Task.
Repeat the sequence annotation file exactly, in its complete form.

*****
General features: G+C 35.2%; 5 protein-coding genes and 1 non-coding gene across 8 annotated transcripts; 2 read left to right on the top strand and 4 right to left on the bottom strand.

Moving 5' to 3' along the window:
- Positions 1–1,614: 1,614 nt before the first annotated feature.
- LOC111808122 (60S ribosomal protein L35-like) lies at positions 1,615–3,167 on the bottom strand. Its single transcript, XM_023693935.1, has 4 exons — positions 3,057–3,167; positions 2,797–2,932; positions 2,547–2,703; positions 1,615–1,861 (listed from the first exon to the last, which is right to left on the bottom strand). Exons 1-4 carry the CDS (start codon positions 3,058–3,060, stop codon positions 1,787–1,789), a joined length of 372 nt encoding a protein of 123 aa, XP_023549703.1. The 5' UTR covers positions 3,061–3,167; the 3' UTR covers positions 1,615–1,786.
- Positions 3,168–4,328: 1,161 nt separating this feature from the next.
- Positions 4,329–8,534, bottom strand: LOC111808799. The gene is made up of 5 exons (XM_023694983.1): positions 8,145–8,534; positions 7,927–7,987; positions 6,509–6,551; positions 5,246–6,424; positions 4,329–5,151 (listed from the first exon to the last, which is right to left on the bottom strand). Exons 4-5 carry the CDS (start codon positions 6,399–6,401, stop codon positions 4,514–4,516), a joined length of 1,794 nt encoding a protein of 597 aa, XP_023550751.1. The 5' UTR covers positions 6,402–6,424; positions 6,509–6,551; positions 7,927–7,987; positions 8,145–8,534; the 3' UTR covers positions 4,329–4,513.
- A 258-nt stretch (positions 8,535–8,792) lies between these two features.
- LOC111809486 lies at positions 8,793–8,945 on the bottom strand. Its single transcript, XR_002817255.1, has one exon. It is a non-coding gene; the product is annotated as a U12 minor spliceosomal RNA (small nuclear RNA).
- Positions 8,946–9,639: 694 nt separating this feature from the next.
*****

General features: G+C 35.2%; 5 protein-coding genes and 1 non-coding gene across 8 annotated transcripts; 2 read left to right on the top strand and 4 right to left on the bottom strand.

Moving 5' to 3' along the window:
- Positions 1–1,614: 1,614 nt before the first annotated feature.
- LOC111808122 (60S ribosomal protein L35-like) lies at positions 1,615–3,167 on the bottom strand. Its single transcript, XM_023693935.1, has 4 exons — positions 3,057–3,167; positions 2,797–2,932; positions 2,547–2,703; positions 1,615–1,861 (listed from the first exon to the last, which is right to left on the bottom strand). Exons 1-4 carry the CDS (start codon positions 3,058–3,060, stop codon positions 1,787–1,789), a joined length of 372 nt encoding a protein of 123 aa, XP_023549703.1. The 5' UTR covers positions 3,061–3,167; the 3' UTR covers positions 1,615–1,786.
- Positions 3,168–4,328: 1,161 nt separating this feature from the next.
- Positions 4,329–8,534, bottom strand: LOC111808799. The gene is made up of 5 exons (XM_023694983.1): positions 8,145–8,534; positions 7,927–7,987; positions 6,509–6,551; positions 5,246–6,424; positions 4,329–5,151 (listed from the first exon to the last, which is right to left on the bottom strand). Exons 4-5 carry the CDS (start codon positions 6,399–6,401, stop codon positions 4,514–4,516), a joined length of 1,794 nt encoding a protein of 597 aa, XP_023550751.1. The 5' UTR covers positions 6,402–6,424; positions 6,509–6,551; positions 7,927–7,987; positions 8,145–8,534; the 3' UTR covers positions 4,329–4,513.
- A 258-nt stretch (positions 8,535–8,792) lies between these two features.
- LOC111809486 lies at positions 8,793–8,945 on the bottom strand. Its single transcript, XR_002817255.1, has one exon. It is a non-coding gene; the product is annotated as a U12 minor spliceosomal RNA (small nuclear RNA).
- Positions 8,946–9,639: 694 nt separating this feature from the next.